The Exception: Force of Argument in Terry Eagleton’s William Shakespeare

May 12, 2012

The latest issue of Shakespeare contains an article by Prof Richard Wilson (Cardiff University).

An English text of Carl Schmitt’s Hamlet or Hecuba makes it vital to question the turn from French theory to Germany philosophy in Shakespeare studies, given a Left flirtation with Schmitt’s Political Theology begun by Walter Benjamin. The Marxist critic’s fascination with fascism was decried by Terry Eagleton as a theoretical error. So it is ironic that Eagleton’s William Shakespeare was driven by the same Schmittian idea that “sovereign is he who decides the exception” in language or law. Eagleton backtracked on its cult of violence after 9/11. But 25 years on, his introduction to the plays shows the danger of using Shakespeare to decide necessary violence, not least in its own exceptional force of argument. This article thus considers Eagleton’s book to be an early example of the coincidence of opposites that currently attracts Shakespeareans to dubious existentialist notions of decision and risk.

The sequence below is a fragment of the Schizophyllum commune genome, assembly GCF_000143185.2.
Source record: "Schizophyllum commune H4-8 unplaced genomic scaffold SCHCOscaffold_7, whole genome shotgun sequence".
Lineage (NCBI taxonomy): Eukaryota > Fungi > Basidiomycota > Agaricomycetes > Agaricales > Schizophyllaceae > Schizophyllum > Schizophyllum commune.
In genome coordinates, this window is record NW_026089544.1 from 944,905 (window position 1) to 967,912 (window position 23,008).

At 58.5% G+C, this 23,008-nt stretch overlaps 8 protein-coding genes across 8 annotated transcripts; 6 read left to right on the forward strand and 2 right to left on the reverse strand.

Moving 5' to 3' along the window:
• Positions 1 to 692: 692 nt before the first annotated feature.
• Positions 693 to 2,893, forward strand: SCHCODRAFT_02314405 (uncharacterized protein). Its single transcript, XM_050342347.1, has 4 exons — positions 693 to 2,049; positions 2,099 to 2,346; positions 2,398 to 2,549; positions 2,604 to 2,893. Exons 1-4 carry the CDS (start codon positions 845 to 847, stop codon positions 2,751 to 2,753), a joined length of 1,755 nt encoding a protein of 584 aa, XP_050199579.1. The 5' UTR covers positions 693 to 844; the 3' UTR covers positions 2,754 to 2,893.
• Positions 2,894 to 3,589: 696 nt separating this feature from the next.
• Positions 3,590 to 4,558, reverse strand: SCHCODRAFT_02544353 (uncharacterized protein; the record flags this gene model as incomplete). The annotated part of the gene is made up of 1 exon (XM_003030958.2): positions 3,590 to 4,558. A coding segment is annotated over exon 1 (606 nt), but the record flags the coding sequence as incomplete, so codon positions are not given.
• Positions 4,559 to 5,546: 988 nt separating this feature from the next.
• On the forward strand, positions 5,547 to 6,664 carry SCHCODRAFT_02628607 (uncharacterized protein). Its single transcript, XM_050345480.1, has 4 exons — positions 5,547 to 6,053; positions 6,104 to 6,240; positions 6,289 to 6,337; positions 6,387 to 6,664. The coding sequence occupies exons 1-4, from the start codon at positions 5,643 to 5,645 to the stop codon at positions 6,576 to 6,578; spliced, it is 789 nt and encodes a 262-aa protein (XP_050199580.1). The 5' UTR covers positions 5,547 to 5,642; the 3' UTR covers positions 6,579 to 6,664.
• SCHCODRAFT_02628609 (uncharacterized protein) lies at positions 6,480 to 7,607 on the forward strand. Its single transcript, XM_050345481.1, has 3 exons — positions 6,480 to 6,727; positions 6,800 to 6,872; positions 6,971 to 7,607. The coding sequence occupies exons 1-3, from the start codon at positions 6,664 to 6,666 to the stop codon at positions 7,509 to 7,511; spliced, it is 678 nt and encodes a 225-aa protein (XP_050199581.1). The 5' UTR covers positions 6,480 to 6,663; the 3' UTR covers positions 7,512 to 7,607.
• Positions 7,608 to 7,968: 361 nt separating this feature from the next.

Those with a university login can access the article here.

Find out about private subscription to the journal here.

Swords in Shakespeare at the British Museum


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